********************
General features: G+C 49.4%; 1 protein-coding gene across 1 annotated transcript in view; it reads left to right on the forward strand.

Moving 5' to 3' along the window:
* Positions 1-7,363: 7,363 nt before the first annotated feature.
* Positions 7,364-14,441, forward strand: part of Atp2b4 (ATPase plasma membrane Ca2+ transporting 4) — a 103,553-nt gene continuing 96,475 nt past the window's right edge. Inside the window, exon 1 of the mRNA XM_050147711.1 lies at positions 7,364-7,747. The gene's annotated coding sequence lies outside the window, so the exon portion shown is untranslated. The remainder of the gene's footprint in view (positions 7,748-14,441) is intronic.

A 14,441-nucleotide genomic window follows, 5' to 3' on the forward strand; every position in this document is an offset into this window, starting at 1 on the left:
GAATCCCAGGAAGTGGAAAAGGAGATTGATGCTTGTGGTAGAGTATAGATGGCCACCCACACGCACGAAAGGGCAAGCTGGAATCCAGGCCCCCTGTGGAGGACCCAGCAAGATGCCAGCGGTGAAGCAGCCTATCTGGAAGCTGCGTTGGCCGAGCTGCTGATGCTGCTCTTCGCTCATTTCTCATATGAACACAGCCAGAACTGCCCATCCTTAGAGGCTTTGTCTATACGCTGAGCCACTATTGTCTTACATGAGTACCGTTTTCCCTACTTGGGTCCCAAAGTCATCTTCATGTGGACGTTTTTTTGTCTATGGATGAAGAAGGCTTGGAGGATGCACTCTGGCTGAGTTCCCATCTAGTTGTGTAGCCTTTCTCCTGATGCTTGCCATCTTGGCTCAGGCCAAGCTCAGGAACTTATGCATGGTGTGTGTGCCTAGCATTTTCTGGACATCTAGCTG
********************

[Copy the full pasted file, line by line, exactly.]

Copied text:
General features: G+C 49.4%; 1 protein-coding gene across 1 annotated transcript in view; it reads left to right on the forward strand.

Moving 5' to 3' along the window:
* Positions 1-7,363: 7,363 nt before the first annotated feature.
* Positions 7,364-14,441, forward strand: part of Atp2b4 (ATPase plasma membrane Ca2+ transporting 4) — a 103,553-nt gene continuing 96,475 nt past the window's right edge. Inside the window, exon 1 of the mRNA XM_050147711.1 lies at positions 7,364-7,747. The gene's annotated coding sequence lies outside the window, so the exon portion shown is untranslated. The remainder of the gene's footprint in view (positions 7,748-14,441) is intronic.

A 14,441-nucleotide genomic window follows, 5' to 3' on the forward strand; every position in this document is an offset into this window, starting at 1 on the left:
GAATCCCAGGAAGTGGAAAAGGAGATTGATGCTTGTGGTAGAGTATAGATGGCCACCCACACGCACGAAAGGGCAAGCTGGAATCCAGGCCCCCTGTGGAGGACCCAGCAAGATGCCAGCGGTGAAGCAGCCTATCTGGAAGCTGCGTTGGCCGAGCTGCTGATGCTGCTCTTCGCTCATTTCTCATATGAACACAGCCAGAACTGCCCATCCTTAGAGGCTTTGTCTATACGCTGAGCCACTATTGTCTTACATGAGTACCGTTTTCCCTACTTGGGTCCCAAAGTCATCTTCATGTGGACGTTTTTTTGTCTATGGATGAAGAAGGCTTGGAGGATGCACTCTGGCTGAGTTCCCATCTAGTTGTGTAGCCTTTCTCCTGATGCTTGCCATCTTGGCTCAGGCCAAGCTCAGGAACTTATGCATGGTGTGTGTGCCTAGCATTTTCTGGACATCTAGCTG